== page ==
On behalf of the ACADIA Board of Directors and its membership, as President of ACADIA I want to acknowledge the 2017 MIT conference team for their extraordinary organization, energy and thoughtfulness.

Special thanks to Conference Site Chairs Skylar Tibbits and Takehiko Nagakura, the Technical Chairs, Exhibition Chairs, Session Chairs, Hackathon Chairs, and many other advisers and supporters including Dennis Sheldon, and Head of the Department of Architecture at MIT, Professor Meejin Yoon. Workshop Chair Justin Lavallee (with Brandon Clifford), assistant Maroula Bacharidou, copy editors, graphic designers, staff members Patricia Driscoll, Inala Locke and many others were also instrumental to the success of the conference. Chairing and hosting a conference requires a thankless series of meetings and tasks that require vision, energy, a sense of humor, diplomacy and above all patience. Skylar, Takehiko and the extraordinary team they assembled, have patiently and generously worked with us over two years to craft a thought-provoking conference, exhibition, workshops and hackathon events.

I would like to acknowledge ACADIA’s many sponsors this year. Year-after-year the support of sponsors allows us to host a world-class event with an unsurpassed roster of keynote speakers, awardees, exhibits, publications, workshops, special round-tables, events and celebrations. Additional sponsorship from Autodesk allowed us to support more ACADIA Conference Student Travel Scholarships than ever before, and the ACADIA Autodesk Awards Program will honor and financially support emerging paper and project research again this year. I would like to personally thank Matt Jezyk from Autodesk for working with us over several years to make this an annual feature of the conference. Shane Burger, in his role as ACADIA’s Development Officer, took the lead with sponsorship again this year. Adam Marcus, in his role as ACADIA’s Communications Officer, also maintained key partnerships with Architect’s Newspaper and Archinect. Under their leadership our development and communications efforts have never been stronger.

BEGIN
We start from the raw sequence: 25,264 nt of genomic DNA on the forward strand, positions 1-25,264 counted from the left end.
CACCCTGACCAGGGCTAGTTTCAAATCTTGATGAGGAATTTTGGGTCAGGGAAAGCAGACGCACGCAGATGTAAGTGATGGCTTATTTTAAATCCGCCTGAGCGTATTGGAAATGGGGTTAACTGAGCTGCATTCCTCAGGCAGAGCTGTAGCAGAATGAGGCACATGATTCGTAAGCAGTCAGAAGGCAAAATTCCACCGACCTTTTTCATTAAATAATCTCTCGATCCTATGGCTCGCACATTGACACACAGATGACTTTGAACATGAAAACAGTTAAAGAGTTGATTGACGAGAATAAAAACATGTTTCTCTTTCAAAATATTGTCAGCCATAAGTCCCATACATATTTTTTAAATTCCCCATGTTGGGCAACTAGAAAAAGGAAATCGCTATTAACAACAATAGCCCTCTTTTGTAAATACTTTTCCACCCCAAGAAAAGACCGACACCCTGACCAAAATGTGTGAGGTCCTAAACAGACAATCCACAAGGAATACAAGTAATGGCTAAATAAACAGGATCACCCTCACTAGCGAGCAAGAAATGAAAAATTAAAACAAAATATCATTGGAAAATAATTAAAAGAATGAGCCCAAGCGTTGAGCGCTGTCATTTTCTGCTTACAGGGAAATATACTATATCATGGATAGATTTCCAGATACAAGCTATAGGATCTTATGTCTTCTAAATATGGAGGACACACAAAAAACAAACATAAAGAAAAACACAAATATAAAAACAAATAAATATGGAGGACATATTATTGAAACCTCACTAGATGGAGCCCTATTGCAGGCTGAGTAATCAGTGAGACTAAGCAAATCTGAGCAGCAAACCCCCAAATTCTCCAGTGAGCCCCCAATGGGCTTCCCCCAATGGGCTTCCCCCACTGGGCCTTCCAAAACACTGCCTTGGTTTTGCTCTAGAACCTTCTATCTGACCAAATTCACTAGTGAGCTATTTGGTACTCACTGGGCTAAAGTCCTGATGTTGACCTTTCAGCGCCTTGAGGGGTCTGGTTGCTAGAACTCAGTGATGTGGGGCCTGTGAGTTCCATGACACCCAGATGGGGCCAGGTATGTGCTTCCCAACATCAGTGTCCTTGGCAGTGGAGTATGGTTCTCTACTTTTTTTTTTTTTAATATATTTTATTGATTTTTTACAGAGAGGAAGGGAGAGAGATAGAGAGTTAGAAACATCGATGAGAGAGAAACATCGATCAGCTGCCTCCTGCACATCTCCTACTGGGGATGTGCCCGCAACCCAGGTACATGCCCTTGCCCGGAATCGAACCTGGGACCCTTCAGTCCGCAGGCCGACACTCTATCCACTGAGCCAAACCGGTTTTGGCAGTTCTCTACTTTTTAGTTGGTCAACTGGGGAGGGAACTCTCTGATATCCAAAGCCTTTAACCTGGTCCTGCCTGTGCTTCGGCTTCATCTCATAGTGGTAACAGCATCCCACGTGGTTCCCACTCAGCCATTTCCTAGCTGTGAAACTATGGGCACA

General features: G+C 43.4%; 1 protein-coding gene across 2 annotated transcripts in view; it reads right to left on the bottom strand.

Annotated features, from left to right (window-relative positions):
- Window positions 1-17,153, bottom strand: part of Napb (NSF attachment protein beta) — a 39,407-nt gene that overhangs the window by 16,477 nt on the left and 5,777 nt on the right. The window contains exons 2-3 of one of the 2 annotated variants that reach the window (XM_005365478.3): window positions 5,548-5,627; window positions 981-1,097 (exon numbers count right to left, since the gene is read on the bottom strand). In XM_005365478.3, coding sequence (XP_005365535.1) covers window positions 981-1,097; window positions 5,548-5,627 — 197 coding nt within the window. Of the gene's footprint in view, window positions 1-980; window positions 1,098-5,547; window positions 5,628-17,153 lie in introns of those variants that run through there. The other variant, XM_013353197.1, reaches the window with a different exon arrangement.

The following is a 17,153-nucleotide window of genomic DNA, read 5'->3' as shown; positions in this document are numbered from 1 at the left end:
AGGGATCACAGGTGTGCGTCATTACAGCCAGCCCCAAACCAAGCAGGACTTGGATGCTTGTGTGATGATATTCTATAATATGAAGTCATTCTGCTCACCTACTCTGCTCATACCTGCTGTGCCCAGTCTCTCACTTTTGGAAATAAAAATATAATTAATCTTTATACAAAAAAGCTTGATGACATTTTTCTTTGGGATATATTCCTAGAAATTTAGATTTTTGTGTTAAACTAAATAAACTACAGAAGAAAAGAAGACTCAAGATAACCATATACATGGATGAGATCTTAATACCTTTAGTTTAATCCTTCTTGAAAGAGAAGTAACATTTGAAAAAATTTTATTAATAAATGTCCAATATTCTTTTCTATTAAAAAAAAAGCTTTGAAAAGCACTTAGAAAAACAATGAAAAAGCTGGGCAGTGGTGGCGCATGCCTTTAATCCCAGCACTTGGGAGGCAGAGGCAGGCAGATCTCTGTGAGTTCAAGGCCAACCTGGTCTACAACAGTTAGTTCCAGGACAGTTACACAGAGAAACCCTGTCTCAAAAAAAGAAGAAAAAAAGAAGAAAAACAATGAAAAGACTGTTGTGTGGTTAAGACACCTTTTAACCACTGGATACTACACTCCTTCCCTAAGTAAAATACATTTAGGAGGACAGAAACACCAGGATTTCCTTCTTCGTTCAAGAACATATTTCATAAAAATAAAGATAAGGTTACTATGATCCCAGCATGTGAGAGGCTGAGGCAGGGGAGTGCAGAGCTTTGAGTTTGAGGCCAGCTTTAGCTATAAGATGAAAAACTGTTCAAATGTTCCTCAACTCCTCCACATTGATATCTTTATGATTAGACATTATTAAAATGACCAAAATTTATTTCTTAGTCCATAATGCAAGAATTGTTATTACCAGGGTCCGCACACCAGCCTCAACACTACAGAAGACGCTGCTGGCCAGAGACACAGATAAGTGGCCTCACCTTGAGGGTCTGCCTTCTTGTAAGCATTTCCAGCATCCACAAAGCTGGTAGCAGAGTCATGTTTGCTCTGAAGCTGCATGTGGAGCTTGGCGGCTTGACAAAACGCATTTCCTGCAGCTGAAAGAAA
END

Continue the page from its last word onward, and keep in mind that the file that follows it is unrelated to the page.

I would also like to thank the ACADIA Board of Directors and Officers. Through the leadership of this dedicated group of people, ACADIA’s organization, finances, sponsorships, marketing and other outreach efforts have never been stronger. In addition to Shane and Adam, board members Mike Christenson, Kory Bieg, Dana Cupkova, Philip Anzalone, Kathy Velikov and others, have taken key leadership roles this year. We look forward to continuing to build-upon and evolve these efforts in the coming year as ACADIA prepares to host its follow-up conference in Mexico City in October 2018.

Finally, this year the ACADIA community mourned the tragic loss of pioneering architect Zaha Hadid. She was previously awarded ACADIA’s highest honor - the ACADIA Lifetime Achievement Award for Design in 2014. Zaha, along with her partner Patrik Schumacher and legions of extremely dedicated employees and collaborators, produced a trail-blazing body of cutting-edge work. Together they pushed design, computation, fabrication and construction into radical new territories. For many years her employees, collaborators and students have also made critical contributions to the ACADIA community. While we mourn Zaha’s loss, we also celebrate and take inspiration from her spirit of inventiveness and risk-taking. At this year’s Conference and Annual Meeting, we will honor Zaha for having the courage, patience and fortitude to devote her life to translating spectacular visions, paintings and models, into buildings and public spaces with the highest degree of conceptual thinking, craft and computational rigor.   

Jason Kelly Johnson
ACADIA President

Associate Professor, CCA San Francisco
Founding Design Principal, Future Cities Lab